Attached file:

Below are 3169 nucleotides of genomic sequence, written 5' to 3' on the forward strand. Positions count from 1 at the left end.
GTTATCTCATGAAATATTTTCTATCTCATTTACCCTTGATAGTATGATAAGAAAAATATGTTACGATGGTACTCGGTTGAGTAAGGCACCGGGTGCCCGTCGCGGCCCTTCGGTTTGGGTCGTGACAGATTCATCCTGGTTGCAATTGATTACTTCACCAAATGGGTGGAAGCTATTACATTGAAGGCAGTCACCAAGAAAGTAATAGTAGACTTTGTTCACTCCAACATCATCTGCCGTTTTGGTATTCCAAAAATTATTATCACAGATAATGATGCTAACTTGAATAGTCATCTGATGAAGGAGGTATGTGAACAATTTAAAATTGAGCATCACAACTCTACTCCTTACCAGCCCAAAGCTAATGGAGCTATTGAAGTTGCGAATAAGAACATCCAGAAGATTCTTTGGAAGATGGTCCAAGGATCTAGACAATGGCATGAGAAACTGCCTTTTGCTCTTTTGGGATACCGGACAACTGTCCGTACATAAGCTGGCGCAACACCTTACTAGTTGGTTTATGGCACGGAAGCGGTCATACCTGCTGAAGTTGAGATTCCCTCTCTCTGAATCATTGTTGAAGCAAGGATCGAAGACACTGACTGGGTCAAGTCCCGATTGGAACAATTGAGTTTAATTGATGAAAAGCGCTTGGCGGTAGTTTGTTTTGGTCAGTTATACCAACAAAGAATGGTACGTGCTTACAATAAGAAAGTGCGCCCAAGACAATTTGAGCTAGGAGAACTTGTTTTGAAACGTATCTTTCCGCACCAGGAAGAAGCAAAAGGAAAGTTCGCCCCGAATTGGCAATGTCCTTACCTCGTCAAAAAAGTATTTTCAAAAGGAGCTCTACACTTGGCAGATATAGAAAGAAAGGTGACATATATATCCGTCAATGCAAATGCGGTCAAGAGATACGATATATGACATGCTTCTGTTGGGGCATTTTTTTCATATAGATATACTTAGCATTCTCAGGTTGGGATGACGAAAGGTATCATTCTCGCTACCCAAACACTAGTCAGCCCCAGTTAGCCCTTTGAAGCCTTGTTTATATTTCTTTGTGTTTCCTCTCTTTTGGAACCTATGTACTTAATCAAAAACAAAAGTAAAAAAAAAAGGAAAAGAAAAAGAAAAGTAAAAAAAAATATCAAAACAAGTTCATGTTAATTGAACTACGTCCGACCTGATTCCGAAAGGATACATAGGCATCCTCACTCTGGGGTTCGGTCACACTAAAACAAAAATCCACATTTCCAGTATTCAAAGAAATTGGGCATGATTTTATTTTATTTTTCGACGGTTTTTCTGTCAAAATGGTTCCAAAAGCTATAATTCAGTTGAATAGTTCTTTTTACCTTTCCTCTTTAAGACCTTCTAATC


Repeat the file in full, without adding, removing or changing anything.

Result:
Below are 3169 nucleotides of genomic sequence, written 5' to 3' on the forward strand. Positions count from 1 at the left end.
GTTATCTCATGAAATATTTTCTATCTCATTTACCCTTGATAGTATGATAAGAAAAATATGTTACGATGGTACTCGGTTGAGTAAGGCACCGGGTGCCCGTCGCGGCCCTTCGGTTTGGGTCGTGACAGATTCATCCTGGTTGCAATTGATTACTTCACCAAATGGGTGGAAGCTATTACATTGAAGGCAGTCACCAAGAAAGTAATAGTAGACTTTGTTCACTCCAACATCATCTGCCGTTTTGGTATTCCAAAAATTATTATCACAGATAATGATGCTAACTTGAATAGTCATCTGATGAAGGAGGTATGTGAACAATTTAAAATTGAGCATCACAACTCTACTCCTTACCAGCCCAAAGCTAATGGAGCTATTGAAGTTGCGAATAAGAACATCCAGAAGATTCTTTGGAAGATGGTCCAAGGATCTAGACAATGGCATGAGAAACTGCCTTTTGCTCTTTTGGGATACCGGACAACTGTCCGTACATAAGCTGGCGCAACACCTTACTAGTTGGTTTATGGCACGGAAGCGGTCATACCTGCTGAAGTTGAGATTCCCTCTCTCTGAATCATTGTTGAAGCAAGGATCGAAGACACTGACTGGGTCAAGTCCCGATTGGAACAATTGAGTTTAATTGATGAAAAGCGCTTGGCGGTAGTTTGTTTTGGTCAGTTATACCAACAAAGAATGGTACGTGCTTACAATAAGAAAGTGCGCCCAAGACAATTTGAGCTAGGAGAACTTGTTTTGAAACGTATCTTTCCGCACCAGGAAGAAGCAAAAGGAAAGTTCGCCCCGAATTGGCAATGTCCTTACCTCGTCAAAAAAGTATTTTCAAAAGGAGCTCTACACTTGGCAGATATAGAAAGAAAGGTGACATATATATCCGTCAATGCAAATGCGGTCAAGAGATACGATATATGACATGCTTCTGTTGGGGCATTTTTTTCATATAGATATACTTAGCATTCTCAGGTTGGGATGACGAAAGGTATCATTCTCGCTACCCAAACACTAGTCAGCCCCAGTTAGCCCTTTGAAGCCTTGTTTATATTTCTTTGTGTTTCCTCTCTTTTGGAACCTATGTACTTAATCAAAAACAAAAGTAAAAAAAAAAGGAAAAGAAAAAGAAAAGTAAAAAAAAATATCAAAACAAGTTCATGTTAATTGAACTACGTCCGACCTGATTCCGAAAGGATACATAGGCATCCTCACTCTGGGGTTCGGTCACACTAAAACAAAAATCCACATTTCCAGTATTCAAAGAAATTGGGCATGATTTTATTTTATTTTTCGACGGTTTTTCTGTCAAAATGGTTCCAAAAGCTATAATTCAGTTGAATAGTTCTTTTTACCTTTCCTCTTTAAGACCTTCTAATC